Back-to-school Back Pain
Back to school means new classes, new friends, and plenty of new textbooks to lug around. Unfortunately, the latter can also result in aches and pains in your back and shoulders. As a teenager, you certainly shouldn’t have to be dealing with back pain already.
Here are some tips to help you recover if you’re experiencing back pain from going back to school.
What’s In The Bag?
Obviously, one of the top causes of back-to-school back pain is an overloaded backpack. Your backpack should not weigh more than 10% of your body weight, so if you’re 150 pounds, your backpack should be 15 pounds or less.
Go through your bag and determine which textbooks you need to be bringing in. There’s a good chance that your classes only focus on specific units a few times per week. Certain days, you might not need a certain textbook.
Don’t worry, it’s easy to remember. Make sure to buy a removable book cover for your textbooks, or make a paper bag one, and secure a post-it note or index card to the front using clear tape. The card will tell you the textbook title, class, and what days of the week you need to bring it.
Some textbooks can also be left in your locker at home since many school websites offer online versions that you can use for homework. It might be a pain to log into your computer and use the online version sometimes, but it’s better than lugging that weight back and forth every day, right? Leave any textbook you can in your locker at school. Or, if your classroom has extra textbooks, anticipate on using one of them and leave your assigned one at home. That should save a little bit of weight.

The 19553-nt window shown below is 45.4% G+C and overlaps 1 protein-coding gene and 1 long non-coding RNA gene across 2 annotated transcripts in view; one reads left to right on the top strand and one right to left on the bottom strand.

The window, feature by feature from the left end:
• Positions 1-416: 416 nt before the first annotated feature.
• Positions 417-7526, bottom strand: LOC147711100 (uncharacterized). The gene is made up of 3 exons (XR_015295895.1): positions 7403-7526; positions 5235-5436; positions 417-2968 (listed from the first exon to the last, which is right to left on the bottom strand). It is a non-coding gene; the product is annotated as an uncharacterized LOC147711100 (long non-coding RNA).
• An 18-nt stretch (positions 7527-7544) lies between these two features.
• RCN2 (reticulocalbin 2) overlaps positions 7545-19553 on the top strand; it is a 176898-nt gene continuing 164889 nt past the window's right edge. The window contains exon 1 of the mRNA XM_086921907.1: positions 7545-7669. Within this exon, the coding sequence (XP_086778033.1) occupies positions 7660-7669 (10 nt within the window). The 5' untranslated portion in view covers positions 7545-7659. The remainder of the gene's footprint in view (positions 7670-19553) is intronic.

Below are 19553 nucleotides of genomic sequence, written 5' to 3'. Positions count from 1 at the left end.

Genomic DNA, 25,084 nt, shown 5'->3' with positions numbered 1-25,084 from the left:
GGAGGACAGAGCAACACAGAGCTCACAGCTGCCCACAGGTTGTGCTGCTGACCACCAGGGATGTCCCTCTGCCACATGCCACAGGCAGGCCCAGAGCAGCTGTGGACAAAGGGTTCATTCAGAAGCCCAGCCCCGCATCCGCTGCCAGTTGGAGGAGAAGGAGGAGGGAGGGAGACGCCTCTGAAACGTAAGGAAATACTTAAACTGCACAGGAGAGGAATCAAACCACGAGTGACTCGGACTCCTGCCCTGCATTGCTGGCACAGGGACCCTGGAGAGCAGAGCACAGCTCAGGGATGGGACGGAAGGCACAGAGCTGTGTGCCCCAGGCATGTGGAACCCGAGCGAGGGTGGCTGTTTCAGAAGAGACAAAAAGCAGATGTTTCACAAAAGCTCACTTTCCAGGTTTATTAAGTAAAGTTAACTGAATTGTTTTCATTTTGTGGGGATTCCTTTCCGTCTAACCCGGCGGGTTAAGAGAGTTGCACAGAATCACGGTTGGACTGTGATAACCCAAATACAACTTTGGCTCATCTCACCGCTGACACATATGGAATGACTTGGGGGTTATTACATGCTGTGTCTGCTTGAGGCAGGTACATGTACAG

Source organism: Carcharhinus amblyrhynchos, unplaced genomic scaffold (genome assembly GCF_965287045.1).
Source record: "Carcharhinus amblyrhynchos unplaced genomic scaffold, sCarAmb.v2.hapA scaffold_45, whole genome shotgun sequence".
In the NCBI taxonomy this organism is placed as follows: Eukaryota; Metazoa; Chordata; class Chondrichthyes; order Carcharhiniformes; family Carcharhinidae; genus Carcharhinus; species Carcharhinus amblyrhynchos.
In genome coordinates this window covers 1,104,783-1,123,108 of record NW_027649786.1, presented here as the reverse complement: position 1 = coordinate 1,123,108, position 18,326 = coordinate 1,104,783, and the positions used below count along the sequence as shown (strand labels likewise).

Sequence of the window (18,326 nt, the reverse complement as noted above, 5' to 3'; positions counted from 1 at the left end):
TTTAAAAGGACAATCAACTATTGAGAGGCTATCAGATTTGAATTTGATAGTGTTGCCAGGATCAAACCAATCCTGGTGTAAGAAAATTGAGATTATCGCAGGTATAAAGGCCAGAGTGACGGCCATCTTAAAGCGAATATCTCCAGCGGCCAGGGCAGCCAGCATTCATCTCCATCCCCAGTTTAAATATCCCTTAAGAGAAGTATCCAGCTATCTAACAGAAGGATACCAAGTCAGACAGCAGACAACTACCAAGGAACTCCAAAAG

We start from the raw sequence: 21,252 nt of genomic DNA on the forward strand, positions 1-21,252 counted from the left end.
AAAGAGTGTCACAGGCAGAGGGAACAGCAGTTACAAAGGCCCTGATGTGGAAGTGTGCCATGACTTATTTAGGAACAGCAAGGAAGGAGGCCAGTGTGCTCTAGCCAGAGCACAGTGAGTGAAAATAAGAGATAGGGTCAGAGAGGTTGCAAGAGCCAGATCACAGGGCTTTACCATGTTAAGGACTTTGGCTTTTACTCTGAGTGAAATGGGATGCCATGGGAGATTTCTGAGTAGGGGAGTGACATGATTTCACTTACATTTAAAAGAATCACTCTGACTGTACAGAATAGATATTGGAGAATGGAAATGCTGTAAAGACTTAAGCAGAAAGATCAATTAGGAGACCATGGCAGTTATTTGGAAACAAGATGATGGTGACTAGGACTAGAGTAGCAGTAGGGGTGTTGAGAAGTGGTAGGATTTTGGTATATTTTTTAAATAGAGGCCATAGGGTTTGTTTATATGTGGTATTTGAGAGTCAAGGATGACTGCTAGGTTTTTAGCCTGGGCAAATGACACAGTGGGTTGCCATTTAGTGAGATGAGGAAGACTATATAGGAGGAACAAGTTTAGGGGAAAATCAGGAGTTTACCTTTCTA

In addition, you can try to consolidate your notebooks as much as possible. Studying might be easier if you use one giant notebook for the entire year, but the weight will quickly add up. Instead, get one smaller notebook and change it out every quarter. Simply write on the front the class name and which quarter the notes originated from (first, second, third, or fourth). When it comes time to study at the end of the year, your notes will be organized for each class.
Sit Up Straight
Not all of your back pain is originating from that heavy backpack of yours. In fact, it’s more likely that the problem as a whole is coming from poor posture.
Whether you’re standing at the bus stop, sitting on the bus, slouching on your way to class, or leaning over at your desk all day, poor posture can really take a toll on you. It’s important that you become conscious of your posture and stand up straight all the time—especially when you’re toting your backpack around.
In class, be encouraged to sit up straight and tall. This will encourage constant good posture and it will soon become a habit. Plus, your teacher will give you props for always being attentive.
Do the same on the bus and get in the habit of silently checking your posture every so often. Before you know it, you’ll be standing a few inches taller (slouching can make you look around three inches shorter) and your back pain will disappear!